On Monday, Farhad Javid will meet with Afghan President Ashraf Ghani and his wife, Rula Ghani, to ask whether the president will order the release of some 190 women and girls who are currently in jail for failing a virginity test.
Javid is Afghanistan’s country director for Marie Stopes International, a global family planning organization. Five months ago, he and three colleagues visited the Mazar-i-Sharif prison and went from cell to cell to count the number of women and girls who had been jailed for failing the test. In Afghanistan, premarital sex is considered a moral crime.
The issue of virginity testing is not confined to Afghanistan. This week, the U.N., along with the World Health Organization, U.N. Women and U.N. Human Rights, called for a global ban on the practice. Virginity tests have been documented in at least 20 countries around the world, including Egypt, Indonesia and South Africa. And according to the U.N., increased globalization in the past century has resulted in requests for and cases of virginity testing in countries that had no previous history of the practice, for example, Belgium, the Netherlands and the U.K.
The test is administered for a variety of reasons: to determine whether a woman can go to school, get married, get a job — or whether she is a victim of rape.
According to the U.N., virginity tests are often performed by inspecting the hymen for tears or for the size of its opening, or inserting fingers into the vagina, to determine whether a girl or woman has had sex.
WHO states that there is no evidence that the test can prove that a person has had vaginal intercourse or not.
“This medically unnecessary, and often times painful, humiliating and traumatic practice must end,” the U.N. announced in a statement at the World Congress of Gynecology and Obstetrics in Rio de Janeiro.
In its statement, the U.N. called these tests a violation of human rights and a form of gender discrimination: “The social expectation that girls and women should remain ‘virgins’ is based on stereotyped notions that female sexuality should be curtailed within marriage. This notion is harmful to women and girls globally.”
In Afghanistan, the test is sometimes administered if a girl does something as simple as walking down the street with a boy, says Javid.
That’s what happened to a 13-year-old girl that Javid and his team from Maria Stopes met at the prison in Mazar-i-Sharif, the country’s fourth-largest city. The young teenager told a female member of the team that she was stopped by the police, accused of having sex and subjected to a virginity test. She says she failed the exam and was sent to prison.
Even the act of undergoing the test can have alarming consequences, says Javid. In talking with women and girls, he has been told that even if someone is determined to be a virgin, her “reputation is tarnished,” he says. “The family of the girl will think, ‘You have brought shame to our family and village.’ ”
In Afghanistan, the law states that women who fail the exam can be incarcerated for a maximum of three months. But, says Javid, “many are kept inside the jail for a year and a half — for nothing.”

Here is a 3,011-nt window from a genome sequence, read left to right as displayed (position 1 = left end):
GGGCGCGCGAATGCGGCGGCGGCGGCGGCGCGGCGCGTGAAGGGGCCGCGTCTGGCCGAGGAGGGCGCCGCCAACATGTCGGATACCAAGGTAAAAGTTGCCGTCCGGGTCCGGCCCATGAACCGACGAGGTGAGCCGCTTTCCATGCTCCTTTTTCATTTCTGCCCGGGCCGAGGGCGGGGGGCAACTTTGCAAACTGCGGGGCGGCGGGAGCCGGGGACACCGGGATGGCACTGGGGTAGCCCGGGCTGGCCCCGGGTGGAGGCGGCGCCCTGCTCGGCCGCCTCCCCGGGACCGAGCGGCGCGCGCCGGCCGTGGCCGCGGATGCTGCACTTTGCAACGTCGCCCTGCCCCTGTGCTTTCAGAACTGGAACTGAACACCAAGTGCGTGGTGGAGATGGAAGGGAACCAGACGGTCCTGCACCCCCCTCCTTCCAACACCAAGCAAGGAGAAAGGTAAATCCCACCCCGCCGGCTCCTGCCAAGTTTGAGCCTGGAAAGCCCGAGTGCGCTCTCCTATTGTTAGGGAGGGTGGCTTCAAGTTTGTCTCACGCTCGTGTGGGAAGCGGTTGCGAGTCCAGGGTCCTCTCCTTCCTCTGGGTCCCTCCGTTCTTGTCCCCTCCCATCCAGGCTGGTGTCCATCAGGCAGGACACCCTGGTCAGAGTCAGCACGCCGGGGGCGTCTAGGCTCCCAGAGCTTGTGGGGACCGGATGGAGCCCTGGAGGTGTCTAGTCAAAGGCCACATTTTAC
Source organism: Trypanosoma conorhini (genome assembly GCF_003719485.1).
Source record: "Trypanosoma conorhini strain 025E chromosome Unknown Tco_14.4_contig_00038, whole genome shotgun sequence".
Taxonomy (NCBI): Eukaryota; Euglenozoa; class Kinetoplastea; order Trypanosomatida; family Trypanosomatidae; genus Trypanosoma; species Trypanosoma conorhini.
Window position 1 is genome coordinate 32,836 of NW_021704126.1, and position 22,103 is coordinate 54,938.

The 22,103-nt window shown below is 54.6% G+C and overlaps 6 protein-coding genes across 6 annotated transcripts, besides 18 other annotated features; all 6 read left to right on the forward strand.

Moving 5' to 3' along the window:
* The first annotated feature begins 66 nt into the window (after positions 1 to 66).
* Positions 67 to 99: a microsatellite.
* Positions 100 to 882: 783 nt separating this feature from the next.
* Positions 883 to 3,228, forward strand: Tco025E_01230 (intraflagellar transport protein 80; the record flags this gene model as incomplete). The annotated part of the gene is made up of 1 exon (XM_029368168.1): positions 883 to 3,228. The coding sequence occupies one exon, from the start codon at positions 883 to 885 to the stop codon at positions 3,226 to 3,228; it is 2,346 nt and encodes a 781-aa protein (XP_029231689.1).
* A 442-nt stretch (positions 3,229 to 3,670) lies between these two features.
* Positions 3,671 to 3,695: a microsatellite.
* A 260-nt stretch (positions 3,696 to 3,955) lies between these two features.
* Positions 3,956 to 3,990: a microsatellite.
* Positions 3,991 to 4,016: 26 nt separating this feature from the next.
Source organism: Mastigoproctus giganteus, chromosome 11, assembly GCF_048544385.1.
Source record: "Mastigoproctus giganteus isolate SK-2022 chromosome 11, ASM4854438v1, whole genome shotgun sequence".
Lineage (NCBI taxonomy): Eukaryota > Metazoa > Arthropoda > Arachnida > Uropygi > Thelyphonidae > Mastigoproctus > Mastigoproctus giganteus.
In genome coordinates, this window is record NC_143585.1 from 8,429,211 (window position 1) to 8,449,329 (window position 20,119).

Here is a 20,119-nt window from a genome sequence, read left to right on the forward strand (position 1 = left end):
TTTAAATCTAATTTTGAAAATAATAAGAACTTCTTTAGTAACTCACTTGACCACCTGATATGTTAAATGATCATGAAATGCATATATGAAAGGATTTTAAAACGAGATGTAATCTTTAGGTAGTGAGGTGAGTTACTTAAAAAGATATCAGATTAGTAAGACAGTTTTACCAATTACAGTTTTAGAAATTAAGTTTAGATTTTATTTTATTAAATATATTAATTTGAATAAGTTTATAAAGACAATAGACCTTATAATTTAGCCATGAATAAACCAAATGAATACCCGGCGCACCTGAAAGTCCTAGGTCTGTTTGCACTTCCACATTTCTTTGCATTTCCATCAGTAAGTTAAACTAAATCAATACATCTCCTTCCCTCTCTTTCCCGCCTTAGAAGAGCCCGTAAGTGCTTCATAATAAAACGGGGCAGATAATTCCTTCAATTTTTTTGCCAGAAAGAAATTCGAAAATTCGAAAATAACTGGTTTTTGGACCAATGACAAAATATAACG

After hearing reports from some of the prisoners, including the 13-year-old, of sexual abuse by wardens and prison guards, Javid sent two doctors to the prison to perform physical and psychosocial exams. The doctors told him that many girls and women reported they had been sexually abused by prison staff.
Javid and Marie Stopes Afghanistan are taking steps to tackle the issue.
That’s what the U.N. is recommending in its statement: The onus of eliminating virginity tests should be on local governments, working in tandem with rights groups, activists and nonprofit organizations. Together, “they’ll create the tools and policies and provide the support on a national level,” says Nazneen Damji, policy adviser on health at U.N. Women.
In July, the government of Afghanistan approved an official public health policy that Marie Stopes Afghanistan helped draft in an effort to stop enforcement of the law that allows women to be jailed on the basis of the virginity test. Aimed at doctors and medical professionals, the policy states that virginity tests are ineffective and unscientific as a means to ascertain whether a woman is a virgin.
Over the next three months the group will use funding from the Swedish government to train hospital directors in 19 provinces in the new policy. Marie Stopes doctors at these facilities, who provide family planning services, will also monitor to ensure that no virginity tests are administered.
“The doctors will be discouraged to carry out any of the tests with us being there,” says Javid. So if a police officer were to bring in a woman for such testing, the doctor could refuse.
Javid also hopes to convince Islamic community leaders that the test is ineffective. In November, he and his team are planning to hold meetings with leaders in four cities in Afghanistan, with subsequent visits to leaders in 19 of the country’s 34 provinces as well as some rural areas controlled by the Taliban.
Javid thinks about the 13-year-old girl he saw at the prison. When he visited her, she was packed into a tiny cell with 15 or 16 other women, he says.
“The poor girl was so small, just a teenager,” he says. “She looked like a pigeon with its wings all tied up.”
Upon reflecting on the girl’s story, he says, “We hope we will be able to convince the president and his wife this Monday.”
He knows the U.N.’s mandate to ban virginity tests won’t matter “to people on a provincial level.”
“But when you meet informed politicians, it absolutely matters,” he says. “We can use it to our benefit.”